Within a few months in 1956, Lawrence Ferlinghetti wrote twenty-nine poems that he envisioned as a unit. In his second book of poetry, A Coney Island of the Mind, they appear numbered, without titles. Number 1, “In Goya’s greatest scenes we seem to see,” is a lyric written in open form, having no regular rhyme, meter, or line length. Placed on the page so as to have a visual effect, the poem has six sections of varying length, ranging from twenty lines to three words. (Anthologies vary in the way they present the poem, not always retaining the original spacing between lines and thereby varying the number of sections.)
The title, taken from the first line of the poem, immediately introduces the first of two topics: works by the Spanish artist Francisco de Goya. The poet directs readers first to Goya’s works, which present “suffering humanity.” Ferlinghetti then suggests scenes of war through words such as “writhe,” “veritable rage,” and “adversity.” Specifically, the poem alludes to Goya’s Disasters of War, created in 1810 but not published until 1863, years after his death. This series of sketches depicts the brutality, on the part of both the French and the Spanish, in the Peninsular War (1808-1814). Although Ferlinghetti never names the Disasters of War, he uses words to bring Goya’s images from those sketches to mind: “bayonets,” “landscape of blasted trees,” “wings and beaks,” “carnivorous cocks,” “gibbets,” and “cadavers.”
The grammar and syntax of the first twenty lines (section 1) reveal three sentences, although the lack of straight margins and terminal punctuation suggests fragmentation rather than grammatical units. (Ferlinghetti uses no punctuation in the poem except for quotation marks and an apostrophe, but capital letters help locate new grammatical units.) The open form and line design contribute to a tone of confusion and isolation that matches the tone of Goya’s sketches. The next two sections of the poem, each one line long, provide transition to the second topic: The poet maintains that the suffering humanity of Goya’s sketches is still alive more than a century later but is now living in another “landscape” and, as the reader soon learns, on another continent: America. The last three sections of the poem describe these new sufferers and this new landscape.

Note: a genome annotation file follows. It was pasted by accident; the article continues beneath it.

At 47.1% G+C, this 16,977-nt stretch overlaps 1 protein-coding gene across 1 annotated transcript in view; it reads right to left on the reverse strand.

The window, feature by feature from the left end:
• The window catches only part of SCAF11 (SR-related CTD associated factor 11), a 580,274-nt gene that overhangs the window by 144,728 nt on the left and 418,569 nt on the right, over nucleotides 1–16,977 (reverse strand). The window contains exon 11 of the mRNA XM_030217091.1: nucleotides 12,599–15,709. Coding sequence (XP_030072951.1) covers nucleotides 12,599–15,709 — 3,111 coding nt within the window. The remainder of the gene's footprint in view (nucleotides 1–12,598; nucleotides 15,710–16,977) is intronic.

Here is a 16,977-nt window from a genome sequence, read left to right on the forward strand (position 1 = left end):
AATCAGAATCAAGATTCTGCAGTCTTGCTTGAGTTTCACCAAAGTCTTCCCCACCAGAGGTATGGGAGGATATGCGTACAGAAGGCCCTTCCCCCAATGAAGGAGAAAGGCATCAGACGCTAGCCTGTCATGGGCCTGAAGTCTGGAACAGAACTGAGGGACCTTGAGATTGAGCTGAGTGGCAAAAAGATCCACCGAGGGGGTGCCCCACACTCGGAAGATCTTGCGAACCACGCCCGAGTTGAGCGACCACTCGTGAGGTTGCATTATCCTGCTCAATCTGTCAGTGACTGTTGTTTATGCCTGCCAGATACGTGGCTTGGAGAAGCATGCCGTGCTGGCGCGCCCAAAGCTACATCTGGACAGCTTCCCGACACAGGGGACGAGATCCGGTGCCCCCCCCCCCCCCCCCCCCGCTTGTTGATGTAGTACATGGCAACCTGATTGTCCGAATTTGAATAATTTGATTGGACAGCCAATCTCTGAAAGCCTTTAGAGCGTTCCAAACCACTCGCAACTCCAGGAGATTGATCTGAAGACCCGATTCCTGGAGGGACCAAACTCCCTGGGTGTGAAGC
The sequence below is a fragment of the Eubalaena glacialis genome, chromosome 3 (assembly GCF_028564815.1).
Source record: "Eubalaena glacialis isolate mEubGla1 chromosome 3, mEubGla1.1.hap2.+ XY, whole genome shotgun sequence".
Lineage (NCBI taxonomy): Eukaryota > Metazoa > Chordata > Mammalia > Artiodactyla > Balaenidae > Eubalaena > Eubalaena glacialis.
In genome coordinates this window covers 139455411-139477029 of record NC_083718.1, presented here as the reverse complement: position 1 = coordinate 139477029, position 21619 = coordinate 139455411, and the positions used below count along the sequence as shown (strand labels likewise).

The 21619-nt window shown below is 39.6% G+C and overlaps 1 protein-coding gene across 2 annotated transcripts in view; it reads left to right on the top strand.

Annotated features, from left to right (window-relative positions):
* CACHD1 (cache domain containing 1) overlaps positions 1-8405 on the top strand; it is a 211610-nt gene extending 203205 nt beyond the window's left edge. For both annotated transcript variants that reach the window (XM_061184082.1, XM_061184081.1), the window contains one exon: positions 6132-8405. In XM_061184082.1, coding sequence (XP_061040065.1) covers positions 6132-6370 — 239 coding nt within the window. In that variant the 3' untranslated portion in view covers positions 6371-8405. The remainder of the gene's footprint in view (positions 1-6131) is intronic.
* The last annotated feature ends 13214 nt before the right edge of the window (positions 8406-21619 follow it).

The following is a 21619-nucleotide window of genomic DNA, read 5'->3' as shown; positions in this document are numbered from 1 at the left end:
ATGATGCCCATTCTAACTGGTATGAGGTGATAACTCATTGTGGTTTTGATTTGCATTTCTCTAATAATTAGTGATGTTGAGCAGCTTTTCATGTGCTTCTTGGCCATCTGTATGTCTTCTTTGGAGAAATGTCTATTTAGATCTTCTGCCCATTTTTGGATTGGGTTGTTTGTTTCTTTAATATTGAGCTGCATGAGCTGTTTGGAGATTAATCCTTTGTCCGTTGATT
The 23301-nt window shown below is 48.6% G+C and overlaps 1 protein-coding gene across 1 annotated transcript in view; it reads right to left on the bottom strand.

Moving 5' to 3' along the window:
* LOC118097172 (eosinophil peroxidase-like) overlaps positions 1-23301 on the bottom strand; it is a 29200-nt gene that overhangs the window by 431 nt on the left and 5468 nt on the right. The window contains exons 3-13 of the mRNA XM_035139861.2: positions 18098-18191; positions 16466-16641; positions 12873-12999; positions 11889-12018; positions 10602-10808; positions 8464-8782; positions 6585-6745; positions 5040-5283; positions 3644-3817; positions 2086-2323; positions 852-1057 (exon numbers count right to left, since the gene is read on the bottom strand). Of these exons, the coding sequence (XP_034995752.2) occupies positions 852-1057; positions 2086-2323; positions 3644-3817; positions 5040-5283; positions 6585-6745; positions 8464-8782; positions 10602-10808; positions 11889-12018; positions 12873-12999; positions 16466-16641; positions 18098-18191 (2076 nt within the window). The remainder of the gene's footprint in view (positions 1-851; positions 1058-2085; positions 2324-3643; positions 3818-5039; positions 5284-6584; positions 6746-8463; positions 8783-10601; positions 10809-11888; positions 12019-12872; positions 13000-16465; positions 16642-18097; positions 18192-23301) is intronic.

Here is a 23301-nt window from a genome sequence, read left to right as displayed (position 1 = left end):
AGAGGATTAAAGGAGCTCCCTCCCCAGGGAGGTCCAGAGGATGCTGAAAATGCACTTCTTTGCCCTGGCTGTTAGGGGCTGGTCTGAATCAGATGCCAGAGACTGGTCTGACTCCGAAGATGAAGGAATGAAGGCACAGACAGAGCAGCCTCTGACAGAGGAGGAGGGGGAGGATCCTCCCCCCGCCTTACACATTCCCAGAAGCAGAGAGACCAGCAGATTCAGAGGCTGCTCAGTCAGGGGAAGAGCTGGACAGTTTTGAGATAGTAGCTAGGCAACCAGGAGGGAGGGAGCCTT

As with Goya’s sufferers, these people are “ranged along the roads” instead of being pictured in their homes or communities; again the landscape is bleak, and again the people are seen as victims of a senseless, predatory power. Yet the images of suffering are very different. Goya’s sketches focus on the people, often with no background buildings, objects, or vegetation. When buildings or vegetation are included, their presentation adds to the plight of the people instead of taking the focus away from them. In Ferlinghetti’s poem, however, the landscape is central and the people are in the background. They are not physically depicted as in the Goya prints; rather, they are described only as “maimed citizens.” The landscape is now bleak, not because it is barren, gray, or war torn, but because it is morally vacuous—“freeways fifty lanes wide” are crowded with “bland billboards” and automobiles. The people are trapped in a world built for machinery and advertising.
Forms and Devices
The poem depends, for its power, on the connection Ferlinghetti makes between the people in Goya’s sketches and those of twentieth century America. The allusion to art is not unusual for Ferlinghetti. A painter and art critic himself, he is influenced not only by great works of art but also by painters’ techniques. Just as he calls up Goya’s sketches through words, Ferlinghetti presents his poem, in part, as a picture. The page is a canvas, and his words and lines are placed for visual effect. The design on the page suggests an unexpected or brutal separation of parts that reinforces his theme. Goya’s prints...
(The entire section is 974 words.)